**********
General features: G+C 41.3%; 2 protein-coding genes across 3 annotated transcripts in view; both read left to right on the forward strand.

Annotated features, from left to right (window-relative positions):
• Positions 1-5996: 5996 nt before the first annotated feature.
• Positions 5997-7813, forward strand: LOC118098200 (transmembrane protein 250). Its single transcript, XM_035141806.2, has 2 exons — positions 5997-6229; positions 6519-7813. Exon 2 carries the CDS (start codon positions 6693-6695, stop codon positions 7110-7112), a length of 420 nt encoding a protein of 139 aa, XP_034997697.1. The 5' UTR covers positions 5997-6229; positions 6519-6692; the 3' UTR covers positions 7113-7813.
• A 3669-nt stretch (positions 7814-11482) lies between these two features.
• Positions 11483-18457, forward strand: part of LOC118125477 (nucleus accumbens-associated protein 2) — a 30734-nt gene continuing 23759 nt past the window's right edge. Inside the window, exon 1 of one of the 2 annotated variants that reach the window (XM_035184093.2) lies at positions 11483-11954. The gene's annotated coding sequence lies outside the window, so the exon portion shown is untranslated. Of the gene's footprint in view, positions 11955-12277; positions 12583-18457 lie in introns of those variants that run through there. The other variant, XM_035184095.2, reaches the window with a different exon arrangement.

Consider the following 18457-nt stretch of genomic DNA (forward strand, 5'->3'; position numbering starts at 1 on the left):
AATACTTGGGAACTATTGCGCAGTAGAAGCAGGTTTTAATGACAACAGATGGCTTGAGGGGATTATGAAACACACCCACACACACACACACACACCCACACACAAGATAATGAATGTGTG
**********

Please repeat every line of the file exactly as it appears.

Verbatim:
General features: G+C 41.3%; 2 protein-coding genes across 3 annotated transcripts in view; both read left to right on the forward strand.

Annotated features, from left to right (window-relative positions):
• Positions 1-5996: 5996 nt before the first annotated feature.
• Positions 5997-7813, forward strand: LOC118098200 (transmembrane protein 250). Its single transcript, XM_035141806.2, has 2 exons — positions 5997-6229; positions 6519-7813. Exon 2 carries the CDS (start codon positions 6693-6695, stop codon positions 7110-7112), a length of 420 nt encoding a protein of 139 aa, XP_034997697.1. The 5' UTR covers positions 5997-6229; positions 6519-6692; the 3' UTR covers positions 7113-7813.
• A 3669-nt stretch (positions 7814-11482) lies between these two features.
• Positions 11483-18457, forward strand: part of LOC118125477 (nucleus accumbens-associated protein 2) — a 30734-nt gene continuing 23759 nt past the window's right edge. Inside the window, exon 1 of one of the 2 annotated variants that reach the window (XM_035184093.2) lies at positions 11483-11954. The gene's annotated coding sequence lies outside the window, so the exon portion shown is untranslated. Of the gene's footprint in view, positions 11955-12277; positions 12583-18457 lie in introns of those variants that run through there. The other variant, XM_035184095.2, reaches the window with a different exon arrangement.

Consider the following 18457-nt stretch of genomic DNA (forward strand, 5'->3'; position numbering starts at 1 on the left):
AATACTTGGGAACTATTGCGCAGTAGAAGCAGGTTTTAATGACAACAGATGGCTTGAGGGGATTATGAAACACACCCACACACACACACACACACCCACACACAAGATAATGAATGTGTG